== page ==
- Further information: Genetic testing
A physical and/or psychological examination can determine whether initial symptoms are evident. Abnormal movements are often the symptoms that cause initial impetus to seek medical consultation and lead to diagnosis; however, the disease may begin with cognitive or pyschiatric symptoms, which are not always recognized except in hindsight, or if they develop further. Pre-symptomatic testing is possible using a blood test which counts the numbers of CAG repeats in each of the HTT alleles, although a positive result is not considered a diagnosis, since it may be obtained decades before onset of symptoms. A negative blood test means that the individual does not carry the expanded copy of the gene. A full pathological diagnosis can only be established by a neurological examination's findings and/or demonstration of cell loss in the areas affected by HD, supported by a cranial CT or MRI scan findings.
A pre-symptomatic test is a life-changing event and a very personal decision. The personal ramifications to an at-risk individual and lack of cure for the disease necessitate several counseling sessions to ensure that they are prepared for either result before it is given. In England, Scotland, Northern Ireland, Australia, Canada and New Zealand, unless a person under eighteen years of age is considered to be Gillick competent, testing is not considered ethical - unless they show significant symptoms, or are sexually active. Many organizations and lay groups strongly endorse these restrictions in their testing protocol.
Embryonic screening is also possible, giving affected or at-risk individuals the option of ensuring their children will not inherit the disease. It is possible for women who would consider abortion of an affected fetus to test an embryo in the womb (prenatal diagnosis). Other techniques, such as preimplantation genetic diagnosis in the setting of in vitro fertilisation, can be used to ensure that the newborn is unaffected.
Treatments for cognitive and psychological symptoms include antidepressants and sedatives, and low doses of antipsychotics. There is limited evidence for specific treatments aimed at controlling the chorea and other movement abnormalities, although tetrabenazine has been shown to reduce the severity of the chorea; it was approved in 2008 specifically for this indication.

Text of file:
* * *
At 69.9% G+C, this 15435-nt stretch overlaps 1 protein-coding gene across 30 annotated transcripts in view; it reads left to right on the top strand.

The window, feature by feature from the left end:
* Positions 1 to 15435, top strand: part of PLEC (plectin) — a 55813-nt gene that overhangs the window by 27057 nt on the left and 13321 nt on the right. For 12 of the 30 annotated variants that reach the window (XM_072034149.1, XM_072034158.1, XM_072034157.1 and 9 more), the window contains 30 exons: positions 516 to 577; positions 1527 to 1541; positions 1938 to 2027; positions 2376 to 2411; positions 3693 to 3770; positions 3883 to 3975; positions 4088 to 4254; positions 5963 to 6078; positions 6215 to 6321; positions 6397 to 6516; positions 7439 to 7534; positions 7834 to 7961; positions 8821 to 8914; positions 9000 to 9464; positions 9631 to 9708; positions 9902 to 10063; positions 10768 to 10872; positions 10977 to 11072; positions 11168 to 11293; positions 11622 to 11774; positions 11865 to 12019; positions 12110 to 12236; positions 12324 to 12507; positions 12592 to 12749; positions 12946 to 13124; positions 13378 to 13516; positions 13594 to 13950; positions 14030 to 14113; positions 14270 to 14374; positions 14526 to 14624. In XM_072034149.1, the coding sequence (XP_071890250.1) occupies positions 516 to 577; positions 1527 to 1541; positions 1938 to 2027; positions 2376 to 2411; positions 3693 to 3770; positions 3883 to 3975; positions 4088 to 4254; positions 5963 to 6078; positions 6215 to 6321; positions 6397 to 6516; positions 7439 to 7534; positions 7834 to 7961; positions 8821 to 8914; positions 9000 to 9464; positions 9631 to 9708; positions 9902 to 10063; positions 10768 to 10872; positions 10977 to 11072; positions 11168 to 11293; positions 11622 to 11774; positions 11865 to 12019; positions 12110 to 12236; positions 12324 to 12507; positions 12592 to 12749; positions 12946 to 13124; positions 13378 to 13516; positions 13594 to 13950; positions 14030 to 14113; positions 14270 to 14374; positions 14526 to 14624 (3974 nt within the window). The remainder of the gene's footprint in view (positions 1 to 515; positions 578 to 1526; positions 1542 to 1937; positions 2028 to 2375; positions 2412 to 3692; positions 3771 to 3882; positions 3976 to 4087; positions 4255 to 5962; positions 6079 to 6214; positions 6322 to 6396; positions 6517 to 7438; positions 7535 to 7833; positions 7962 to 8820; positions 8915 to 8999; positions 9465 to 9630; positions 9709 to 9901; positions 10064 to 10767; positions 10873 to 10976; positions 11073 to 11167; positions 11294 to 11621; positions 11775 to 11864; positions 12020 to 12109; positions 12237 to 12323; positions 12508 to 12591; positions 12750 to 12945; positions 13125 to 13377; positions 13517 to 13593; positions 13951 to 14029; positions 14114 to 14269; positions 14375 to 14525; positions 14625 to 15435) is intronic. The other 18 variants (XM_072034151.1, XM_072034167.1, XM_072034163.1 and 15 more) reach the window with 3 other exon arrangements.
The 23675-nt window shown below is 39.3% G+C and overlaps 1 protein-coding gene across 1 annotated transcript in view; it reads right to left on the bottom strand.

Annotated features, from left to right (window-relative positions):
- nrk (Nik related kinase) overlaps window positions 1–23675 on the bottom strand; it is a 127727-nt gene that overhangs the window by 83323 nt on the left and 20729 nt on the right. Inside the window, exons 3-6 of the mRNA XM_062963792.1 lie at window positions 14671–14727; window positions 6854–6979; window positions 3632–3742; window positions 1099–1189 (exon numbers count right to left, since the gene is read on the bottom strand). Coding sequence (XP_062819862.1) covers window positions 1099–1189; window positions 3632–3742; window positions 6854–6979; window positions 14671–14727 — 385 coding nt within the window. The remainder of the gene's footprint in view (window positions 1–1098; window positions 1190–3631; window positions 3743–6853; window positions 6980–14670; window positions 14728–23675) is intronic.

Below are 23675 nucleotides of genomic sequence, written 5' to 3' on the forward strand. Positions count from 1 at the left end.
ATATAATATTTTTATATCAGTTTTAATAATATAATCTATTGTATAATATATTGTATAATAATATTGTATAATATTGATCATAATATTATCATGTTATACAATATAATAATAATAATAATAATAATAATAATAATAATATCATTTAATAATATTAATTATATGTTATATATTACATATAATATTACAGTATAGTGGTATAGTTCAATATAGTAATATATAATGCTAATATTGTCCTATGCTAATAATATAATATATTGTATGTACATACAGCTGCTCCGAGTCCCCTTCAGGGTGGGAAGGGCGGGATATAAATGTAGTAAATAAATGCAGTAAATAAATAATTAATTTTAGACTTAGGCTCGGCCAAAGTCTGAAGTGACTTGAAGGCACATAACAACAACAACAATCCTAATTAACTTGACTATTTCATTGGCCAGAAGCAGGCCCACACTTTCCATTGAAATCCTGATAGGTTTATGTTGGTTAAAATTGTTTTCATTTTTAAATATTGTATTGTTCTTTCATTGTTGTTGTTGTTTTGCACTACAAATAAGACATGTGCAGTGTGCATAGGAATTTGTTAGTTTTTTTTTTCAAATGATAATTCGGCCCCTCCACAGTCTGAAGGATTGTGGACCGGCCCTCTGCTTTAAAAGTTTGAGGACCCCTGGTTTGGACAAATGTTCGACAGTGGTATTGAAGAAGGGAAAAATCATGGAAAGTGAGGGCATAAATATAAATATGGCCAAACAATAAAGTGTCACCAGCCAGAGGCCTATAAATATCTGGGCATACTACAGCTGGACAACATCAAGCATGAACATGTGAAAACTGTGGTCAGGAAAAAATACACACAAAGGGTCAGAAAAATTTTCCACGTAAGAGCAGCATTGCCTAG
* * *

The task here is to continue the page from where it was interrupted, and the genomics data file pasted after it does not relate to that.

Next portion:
Nutrition management is an important part of treatment; most people in the later stages of the disease need more calories than average to maintain body weight. Thickening agent can be added to drinks as swallowing becomes more difficult, as thicker fluids are easier and safer to swallow. The option of using a percutaneous endoscopic gastrostomy (i.e., a feeding tube into the stomach) is available when eating becomes too hazardous or uncomfortable. A "stomach PEG" greatly reduces the chances of aspiration of food, which can lead to aspiration pneumonia,and also increases the amount of nutrients and calories that can be ingested, aiding the body's natural defenses.
Although there are relatively few studies of rehabilitation for HD, its general effectiveness when conducted by a team of specialists has been clearly demonstrated in other pathologies such as stroke, or head trauma. As for any patient with neurologic deficits, a multidisciplinary approach is key to limiting and overcoming disability. There is some evidence for the usefulness of physical therapy and speech therapy but more rigorous studies are needed for health authorities to endorse them.
The age of onset decreases, and the rate of progression of symptoms increase, with the number of CAG repeats. Individuals with greater than approximately 60 CAG repeats often develop juvenile Huntington's disease. There is a variation in age of onset for any given CAG repeat length, particularly within the intermediate range (40–50 CAGs). For example, a repeat length of 40 CAGs leads to an onset ranging from 40 to 70 years of age in one study. This variation means that, although algorithms have been proposed for predicting the age of onset, in practice, it can not be predicted confidently.
The life expectancy is around 15 to 20 years following the onset of characteristic manifestations of the disorder. Mortality is not caused by Huntington’s disease directly, but by associated complications; these include pneumonia (which causes one third of fatalities), heart failure (although heart disease, cerebrovascular disease and atherosclerosis show no increase), choking, malnutrition and physical injury. Suicide is an associated risk, with increased suicide rates of up to 7.3 percent, and attempted suicides of up to 27 percent.
As HD is autosomal dominant, and does not usually affect reproduction, areas of increased prevalence occur according to historical migration of carriers, some of which can be traced back thousands of years using genetic haplotypes. Since the discovery of a genetic test that can also be used pre-symptomatically, estimates of the incidence of the disorder are likely to increase. Without the test, only individuals displaying physical symptoms or neurologically examined cases were diagnosed, excluding any who died of other causes before symptoms or diagnosis occurred. These cases can now be included in statistics as the test becomes more widely available and estimates have shown the incidence of HD could be two to three times higher when these results are included.
The prevalence varies greatly according to geographical location, both by ethnicity and local migration; The highest occurrence is in peoples of Western Europe descent, averaging between 3 to 7 per 100,000 people, but is relatively lower in the rest of the world, e.g. 1 per 1,000,000 of Asian and African descent. Some localised areas have a much higher prevalence than their geographical average, for example the isolated populations of the Lake Maracaibo region of Venezuela (where the marker for the gene was discovered), have an extremely high prevalence of up to 700 per 100,000, leading to the conclusion that one of their initial founders must have been a carrier of the gene. This is known as the local founder effect.